“You are my hiding place; you will protect me from trouble and surround me with songs of deliverance.” Psalm 32:7

 

About Me · Creative Writing

A Dream and a Blog

For years I’ve loved writing. Writing to me is a way that we take the experiences of the day, the emotions in our hearts, the thoughts in our minds and put them together into words, so that other people may get a picture of the world through our eyes.

When I was eight, it was short stories of unwanted children, which expressed a deep sadness and never ending feeling of unwantedness that I held in my heart. In my teens it was poems, which I wrote for my assignments, but they all held those deep, deep emotions and thoughts that we would never dare share with another. I shared my depression, suicidal thoughts and heartbreak, hidden behind the lives of fictional characters or flowery  words. In this, I discovered how writing helped me understand myself and that it actually helped me cope with my situations and feelings.

I had never thought of writing as a career choice, I was far more interested in the “lucrative careers” that the school system seemed to put on a pedestal. I always thought though, that someday, I would publish some of my poems or write a novel.

At the beginning of grade 12, when most of those grand decisions for our futures are made, I discovered I was pregnant. At the time, it didn’t feel like a crisis. As an easy-going seventeen year old, I just shrugged and thought, “Well I guess I know what my future holds, I’m going to be a mother!” And from that point on, I made all my decisions around this one question: What will be best for me and my child? I wanted to graduate, but it was no longer important to me. I didn’t see how it would be any use in my future, which was now motherhood. I decided to finish all my courses the first semester in school and to then work full time at my job so that I could recieve maternity leave and stay at home with my child for the first year of motherhood. After the first semester, I only needed one more credit to graduate, but I put my diploma out of my mind. I really had so many other things to focus on at that time.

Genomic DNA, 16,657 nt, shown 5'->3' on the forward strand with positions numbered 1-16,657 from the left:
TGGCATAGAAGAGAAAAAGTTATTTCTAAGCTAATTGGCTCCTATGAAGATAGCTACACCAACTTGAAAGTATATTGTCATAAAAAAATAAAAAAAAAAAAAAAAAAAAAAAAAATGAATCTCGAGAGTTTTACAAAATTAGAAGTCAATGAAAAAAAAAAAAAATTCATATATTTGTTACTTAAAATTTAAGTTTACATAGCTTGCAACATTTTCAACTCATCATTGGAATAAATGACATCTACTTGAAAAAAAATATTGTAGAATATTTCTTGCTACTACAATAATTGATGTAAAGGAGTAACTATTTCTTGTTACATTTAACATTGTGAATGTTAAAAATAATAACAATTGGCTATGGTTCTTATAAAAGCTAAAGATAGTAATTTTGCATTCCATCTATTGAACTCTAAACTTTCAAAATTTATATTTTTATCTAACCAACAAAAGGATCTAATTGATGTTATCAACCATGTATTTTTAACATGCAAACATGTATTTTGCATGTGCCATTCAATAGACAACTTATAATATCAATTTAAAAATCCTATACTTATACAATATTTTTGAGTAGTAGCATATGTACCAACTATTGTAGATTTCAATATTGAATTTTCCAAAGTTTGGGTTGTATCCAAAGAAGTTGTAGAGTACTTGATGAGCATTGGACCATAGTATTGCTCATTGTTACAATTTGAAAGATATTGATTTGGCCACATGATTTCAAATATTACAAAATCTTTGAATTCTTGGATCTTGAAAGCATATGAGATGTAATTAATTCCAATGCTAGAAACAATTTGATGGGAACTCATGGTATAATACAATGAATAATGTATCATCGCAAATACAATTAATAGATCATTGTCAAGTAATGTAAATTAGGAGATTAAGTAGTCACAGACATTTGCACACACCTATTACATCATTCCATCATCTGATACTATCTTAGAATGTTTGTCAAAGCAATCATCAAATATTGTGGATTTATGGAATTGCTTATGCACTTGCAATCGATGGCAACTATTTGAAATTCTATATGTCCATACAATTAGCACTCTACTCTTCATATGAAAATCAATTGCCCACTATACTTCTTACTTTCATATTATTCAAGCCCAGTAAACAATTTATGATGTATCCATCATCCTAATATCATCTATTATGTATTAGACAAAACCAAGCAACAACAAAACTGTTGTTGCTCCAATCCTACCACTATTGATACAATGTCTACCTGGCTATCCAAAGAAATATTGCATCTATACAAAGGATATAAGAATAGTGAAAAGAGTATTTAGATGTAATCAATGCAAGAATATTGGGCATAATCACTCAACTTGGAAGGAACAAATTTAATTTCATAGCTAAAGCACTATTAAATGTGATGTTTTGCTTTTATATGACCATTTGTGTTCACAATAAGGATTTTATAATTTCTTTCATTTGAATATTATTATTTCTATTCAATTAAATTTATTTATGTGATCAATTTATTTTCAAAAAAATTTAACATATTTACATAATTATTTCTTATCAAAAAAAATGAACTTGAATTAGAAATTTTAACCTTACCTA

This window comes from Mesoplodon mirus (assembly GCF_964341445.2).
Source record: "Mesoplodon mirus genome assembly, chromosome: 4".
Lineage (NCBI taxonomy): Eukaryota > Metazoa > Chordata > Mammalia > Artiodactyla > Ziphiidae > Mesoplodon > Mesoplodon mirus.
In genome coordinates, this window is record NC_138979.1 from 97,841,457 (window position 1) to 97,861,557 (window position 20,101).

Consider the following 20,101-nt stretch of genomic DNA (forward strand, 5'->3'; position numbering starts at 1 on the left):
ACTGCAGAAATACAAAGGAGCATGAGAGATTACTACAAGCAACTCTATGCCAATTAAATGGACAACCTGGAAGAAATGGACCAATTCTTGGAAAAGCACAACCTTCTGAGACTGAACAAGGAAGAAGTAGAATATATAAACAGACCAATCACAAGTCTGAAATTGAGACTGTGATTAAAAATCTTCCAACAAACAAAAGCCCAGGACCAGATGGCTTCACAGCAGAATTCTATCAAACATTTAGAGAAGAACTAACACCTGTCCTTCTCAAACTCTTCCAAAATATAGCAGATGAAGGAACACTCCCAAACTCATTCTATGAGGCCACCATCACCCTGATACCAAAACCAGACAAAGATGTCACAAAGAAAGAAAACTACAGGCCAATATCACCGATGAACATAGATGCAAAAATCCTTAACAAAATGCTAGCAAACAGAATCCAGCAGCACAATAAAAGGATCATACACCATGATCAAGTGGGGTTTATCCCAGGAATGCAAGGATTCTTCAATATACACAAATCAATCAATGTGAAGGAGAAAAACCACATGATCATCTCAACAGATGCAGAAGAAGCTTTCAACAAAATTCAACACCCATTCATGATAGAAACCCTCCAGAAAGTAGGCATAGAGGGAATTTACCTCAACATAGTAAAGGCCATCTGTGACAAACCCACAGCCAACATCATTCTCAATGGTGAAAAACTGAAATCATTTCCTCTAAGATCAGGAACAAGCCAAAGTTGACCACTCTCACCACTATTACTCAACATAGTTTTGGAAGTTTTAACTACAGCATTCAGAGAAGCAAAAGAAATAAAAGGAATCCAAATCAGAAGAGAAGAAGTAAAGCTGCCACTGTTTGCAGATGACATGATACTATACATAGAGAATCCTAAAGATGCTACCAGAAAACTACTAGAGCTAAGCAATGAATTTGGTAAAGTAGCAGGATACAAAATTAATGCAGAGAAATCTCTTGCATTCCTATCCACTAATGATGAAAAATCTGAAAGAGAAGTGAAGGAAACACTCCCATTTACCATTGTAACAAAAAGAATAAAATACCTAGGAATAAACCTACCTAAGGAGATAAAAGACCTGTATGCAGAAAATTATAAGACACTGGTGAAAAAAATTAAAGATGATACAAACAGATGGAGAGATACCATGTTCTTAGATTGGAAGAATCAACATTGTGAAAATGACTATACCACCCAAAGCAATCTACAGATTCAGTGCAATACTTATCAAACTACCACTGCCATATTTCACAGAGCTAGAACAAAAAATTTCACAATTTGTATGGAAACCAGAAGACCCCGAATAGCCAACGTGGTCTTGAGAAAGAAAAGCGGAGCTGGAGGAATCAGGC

As I wrestled through the next season of life, writing took a different role in my life… journaling. Occasionally I was asked to speak at an event about my teen pregnancy and then I would get to share my story, which was about the only place I shared my written work with others.

About three years later, I was pregnant with my third child and I had a dream. Now I’m not the kind of person to think that every dream means something or that I need to do what my dreams tell me to. If I did that I would most likely wake up and rob a bank, and then spend the following days running from cops, who would suddenly turn into the most terrifying bear you’ve ever seen in your life. Really. Most dreams make absolutely no sense. But I had a dream where I received my high school diploma. I woke up and wept. It seemed like a piece of my life that had been long forgotten, yet here, in the dark of the night I was crying about something I didn’t even know I had really cared about. And sitting alone in the dark, I decided right then and there that I was going to graduate before my next baby was born. The very next day I made the arrangements to earn my final credit. A few weeks before my third child made his arrival, I went to my old high school and my principal handed me my diploma.

For the next seven years I continued to  journal. And then, a few nights ago I had another dream. It held the same sense of loss that seemed to awaken a longing within me that I never knew I had. In my dream, I was going to college and majoring in journalism. When I woke up, I was reminded so clearly of the first time this had happened to me and how joyful I had been to receive my diploma. The ache I had felt before returned, so I immediately (in the middle of the night), got up and started looking into colleges nearby and what they had to offer. When it became clear to me that it would still be three years or so before I would be able to go back to school, I decided that I needed to sharpen up my writing skills while I waited. Thus, I decided to start this blog, even though I’ve never considered doing anything like this before. And I think the hardest part of starting a blog for me has been this introduction, since I much prefer to just write those things on my heart that seem to flow. But there’s my story on how this blog came to be. I hope you enjoy it.